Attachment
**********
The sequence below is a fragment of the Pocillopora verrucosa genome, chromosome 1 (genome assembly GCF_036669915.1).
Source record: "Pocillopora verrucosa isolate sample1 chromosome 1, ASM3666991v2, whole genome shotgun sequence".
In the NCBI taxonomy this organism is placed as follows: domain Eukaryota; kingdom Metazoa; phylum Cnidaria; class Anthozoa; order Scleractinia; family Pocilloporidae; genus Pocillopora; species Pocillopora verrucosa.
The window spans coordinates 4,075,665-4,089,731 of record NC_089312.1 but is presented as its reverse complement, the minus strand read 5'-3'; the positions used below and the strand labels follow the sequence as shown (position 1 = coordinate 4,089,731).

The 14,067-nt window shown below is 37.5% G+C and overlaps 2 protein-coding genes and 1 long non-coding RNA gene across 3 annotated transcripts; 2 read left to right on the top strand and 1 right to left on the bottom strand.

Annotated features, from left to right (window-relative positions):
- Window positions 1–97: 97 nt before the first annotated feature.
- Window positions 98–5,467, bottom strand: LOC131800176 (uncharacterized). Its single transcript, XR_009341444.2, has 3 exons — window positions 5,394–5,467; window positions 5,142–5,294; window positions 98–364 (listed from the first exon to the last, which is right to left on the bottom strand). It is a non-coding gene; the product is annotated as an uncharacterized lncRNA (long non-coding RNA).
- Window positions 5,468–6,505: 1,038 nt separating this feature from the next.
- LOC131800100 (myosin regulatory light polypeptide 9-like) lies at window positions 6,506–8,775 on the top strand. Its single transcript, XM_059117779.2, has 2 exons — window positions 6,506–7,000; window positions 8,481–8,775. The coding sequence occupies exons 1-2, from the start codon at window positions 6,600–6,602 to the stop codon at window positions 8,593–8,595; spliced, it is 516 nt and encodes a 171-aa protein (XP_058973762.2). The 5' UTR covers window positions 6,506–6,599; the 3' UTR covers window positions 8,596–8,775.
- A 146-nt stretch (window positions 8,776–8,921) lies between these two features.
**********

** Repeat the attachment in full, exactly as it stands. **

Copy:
The sequence below is a fragment of the Pocillopora verrucosa genome, chromosome 1 (genome assembly GCF_036669915.1).
Source record: "Pocillopora verrucosa isolate sample1 chromosome 1, ASM3666991v2, whole genome shotgun sequence".
In the NCBI taxonomy this organism is placed as follows: domain Eukaryota; kingdom Metazoa; phylum Cnidaria; class Anthozoa; order Scleractinia; family Pocilloporidae; genus Pocillopora; species Pocillopora verrucosa.
The window spans coordinates 4,075,665-4,089,731 of record NC_089312.1 but is presented as its reverse complement, the minus strand read 5'-3'; the positions used below and the strand labels follow the sequence as shown (position 1 = coordinate 4,089,731).

The 14,067-nt window shown below is 37.5% G+C and overlaps 2 protein-coding genes and 1 long non-coding RNA gene across 3 annotated transcripts; 2 read left to right on the top strand and 1 right to left on the bottom strand.

Annotated features, from left to right (window-relative positions):
- Window positions 1–97: 97 nt before the first annotated feature.
- Window positions 98–5,467, bottom strand: LOC131800176 (uncharacterized). Its single transcript, XR_009341444.2, has 3 exons — window positions 5,394–5,467; window positions 5,142–5,294; window positions 98–364 (listed from the first exon to the last, which is right to left on the bottom strand). It is a non-coding gene; the product is annotated as an uncharacterized lncRNA (long non-coding RNA).
- Window positions 5,468–6,505: 1,038 nt separating this feature from the next.
- LOC131800100 (myosin regulatory light polypeptide 9-like) lies at window positions 6,506–8,775 on the top strand. Its single transcript, XM_059117779.2, has 2 exons — window positions 6,506–7,000; window positions 8,481–8,775. The coding sequence occupies exons 1-2, from the start codon at window positions 6,600–6,602 to the stop codon at window positions 8,593–8,595; spliced, it is 516 nt and encodes a 171-aa protein (XP_058973762.2). The 5' UTR covers window positions 6,506–6,599; the 3' UTR covers window positions 8,596–8,775.
- A 146-nt stretch (window positions 8,776–8,921) lies between these two features.